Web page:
Presentation Title

Soulful Knowledge: Using Indigenous Perspective to Construct New Pedagogies for Whole Learning

Presenter Information

Erin-Adel Hrycan

Location

IB 1020

Start Date

19-3-2016 3:30 PM

End Date

19-3-2016 3:45 PM

Abstract

There is a complex interconnectedness between the mind, the body, and the soul when acquiring knowledge-how. Traditionally, we think of knowledge-how as an interplay between a cognitive processing (mind) and, often, a physical (body) processing of interaction with knowing how to do something. In fact, much of traditional education is centered around these two systems alone. Today, we are revolutionizing education where the end goal of education has changed in such a way that it is to, ultimately, enable students to thoughtfully engage in the world around themselves. Now, knowledge-how is considered a symbiotic relationship of the mind, body, and soul and giving opportunity for students to acquire such whole knowledge facilitates positive knowledge mobilization. This way of knowing where our soul and, therefore, emotion plays an integral role is, certainly, not a new concept. In fact, Aboriginal principles consider true knowledge the product of the personal and emotional connection tied to an experience. Currently, the B.C. Curriculum Redesign recognizes that “learning is holistic, reflexive, reflective, experiential, and relational” (BC Ministry of Education, 2015). The ministry published First People’s worldviews and perspectives as a list of principles for teachers to integrate into pedagogy. This paper delineates the ways in which pedagogy is returning to a holistic method where there is recognized value in students’ ability to connect with sentiment and produce soulful knowledge.

Department

Education

Faculty Advisor

Ginny Ratsoy

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Mar 19th, 3:30 PM Mar 19th, 3:45 PM

Soulful Knowledge: Using Indigenous Perspective to Construct New Pedagogies for Whole Learning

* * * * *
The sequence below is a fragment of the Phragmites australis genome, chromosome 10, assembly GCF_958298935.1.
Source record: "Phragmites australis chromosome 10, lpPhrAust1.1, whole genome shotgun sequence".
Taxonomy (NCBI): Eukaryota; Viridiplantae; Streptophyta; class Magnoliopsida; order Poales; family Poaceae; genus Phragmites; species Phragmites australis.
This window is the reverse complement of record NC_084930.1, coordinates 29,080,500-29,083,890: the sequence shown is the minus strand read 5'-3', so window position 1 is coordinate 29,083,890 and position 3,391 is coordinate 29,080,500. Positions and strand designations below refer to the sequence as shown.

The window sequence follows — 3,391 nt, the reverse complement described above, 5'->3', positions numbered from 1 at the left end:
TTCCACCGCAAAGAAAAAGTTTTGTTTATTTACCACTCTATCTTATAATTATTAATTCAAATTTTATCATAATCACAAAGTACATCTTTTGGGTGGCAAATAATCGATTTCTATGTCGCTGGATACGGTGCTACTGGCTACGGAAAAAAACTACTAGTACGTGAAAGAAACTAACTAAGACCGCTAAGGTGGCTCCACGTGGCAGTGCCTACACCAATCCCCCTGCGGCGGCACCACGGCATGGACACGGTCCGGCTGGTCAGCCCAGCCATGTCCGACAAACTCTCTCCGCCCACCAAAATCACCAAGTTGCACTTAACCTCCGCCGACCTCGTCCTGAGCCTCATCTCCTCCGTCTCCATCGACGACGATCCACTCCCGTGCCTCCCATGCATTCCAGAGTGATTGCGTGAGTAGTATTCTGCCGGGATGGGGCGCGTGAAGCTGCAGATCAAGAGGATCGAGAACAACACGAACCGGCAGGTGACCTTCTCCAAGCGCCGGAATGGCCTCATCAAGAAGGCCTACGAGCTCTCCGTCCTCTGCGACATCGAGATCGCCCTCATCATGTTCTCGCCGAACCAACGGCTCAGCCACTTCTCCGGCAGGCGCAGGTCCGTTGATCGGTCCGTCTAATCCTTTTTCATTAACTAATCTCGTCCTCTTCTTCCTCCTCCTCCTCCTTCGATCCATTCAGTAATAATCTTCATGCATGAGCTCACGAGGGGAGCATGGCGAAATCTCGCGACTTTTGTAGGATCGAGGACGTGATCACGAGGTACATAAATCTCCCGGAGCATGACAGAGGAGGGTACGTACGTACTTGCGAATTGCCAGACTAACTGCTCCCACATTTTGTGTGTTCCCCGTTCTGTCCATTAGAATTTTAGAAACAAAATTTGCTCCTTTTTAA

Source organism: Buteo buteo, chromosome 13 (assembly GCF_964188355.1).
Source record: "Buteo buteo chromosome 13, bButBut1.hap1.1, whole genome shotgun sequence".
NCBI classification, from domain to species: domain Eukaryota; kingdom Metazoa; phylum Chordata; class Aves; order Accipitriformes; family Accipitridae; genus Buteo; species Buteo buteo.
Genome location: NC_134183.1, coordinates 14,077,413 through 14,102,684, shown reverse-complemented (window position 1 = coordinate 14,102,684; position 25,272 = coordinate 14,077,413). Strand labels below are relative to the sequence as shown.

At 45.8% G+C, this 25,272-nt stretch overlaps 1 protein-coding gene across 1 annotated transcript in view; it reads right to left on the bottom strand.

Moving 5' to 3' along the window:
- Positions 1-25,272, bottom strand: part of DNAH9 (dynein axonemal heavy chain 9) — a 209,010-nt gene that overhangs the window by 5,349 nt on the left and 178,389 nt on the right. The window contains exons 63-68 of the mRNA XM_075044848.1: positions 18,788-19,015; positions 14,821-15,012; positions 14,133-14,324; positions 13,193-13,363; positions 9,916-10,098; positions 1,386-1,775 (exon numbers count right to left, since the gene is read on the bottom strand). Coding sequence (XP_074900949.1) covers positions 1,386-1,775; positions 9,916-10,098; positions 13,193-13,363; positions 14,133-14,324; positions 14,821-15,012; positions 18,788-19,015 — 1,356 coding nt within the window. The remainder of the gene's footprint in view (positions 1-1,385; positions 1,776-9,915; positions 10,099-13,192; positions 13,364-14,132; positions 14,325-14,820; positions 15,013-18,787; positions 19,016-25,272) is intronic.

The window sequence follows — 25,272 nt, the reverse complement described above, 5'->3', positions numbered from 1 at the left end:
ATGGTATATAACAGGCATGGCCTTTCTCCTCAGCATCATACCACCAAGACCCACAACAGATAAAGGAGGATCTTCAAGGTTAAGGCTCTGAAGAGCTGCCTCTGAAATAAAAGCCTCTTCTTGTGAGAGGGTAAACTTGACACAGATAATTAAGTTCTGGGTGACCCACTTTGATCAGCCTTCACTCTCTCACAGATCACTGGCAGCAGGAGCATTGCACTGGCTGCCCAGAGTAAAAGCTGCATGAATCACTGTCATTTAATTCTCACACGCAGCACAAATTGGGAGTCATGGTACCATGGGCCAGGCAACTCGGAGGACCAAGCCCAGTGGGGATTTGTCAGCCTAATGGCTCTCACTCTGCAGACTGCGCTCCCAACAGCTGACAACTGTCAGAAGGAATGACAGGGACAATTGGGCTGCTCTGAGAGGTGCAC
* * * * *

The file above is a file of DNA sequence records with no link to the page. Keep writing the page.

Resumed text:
IB 1020

There is a complex interconnectedness between the mind, the body, and the soul when acquiring knowledge-how. Traditionally, we think of knowledge-how as an interplay between a cognitive processing (mind) and, often, a physical (body) processing of interaction with knowing how to do something. In fact, much of traditional education is centered around these two systems alone. Today, we are revolutionizing education where the end goal of education has changed in such a way that it is to, ultimately, enable students to thoughtfully engage in the world around themselves. Now, knowledge-how is considered a symbiotic relationship of the mind, body, and soul and giving opportunity for students to acquire such whole knowledge facilitates positive knowledge mobilization. This way of knowing where our soul and, therefore, emotion plays an integral role is, certainly, not a new concept. In fact, Aboriginal principles consider true knowledge the product of the personal and emotional connection tied to an experience. Currently, the B.C. Curriculum Redesign recognizes that “learning is holistic, reflexive, reflective, experiential, and relational” (BC Ministry of Education, 2015). The ministry published First People’s worldviews and perspectives as a list of principles for teachers to integrate into pedagogy. This paper delineates the ways in which pedagogy is returning to a holistic method where there is recognized value in students’ ability to connect with sentiment and produce soulful knowledge.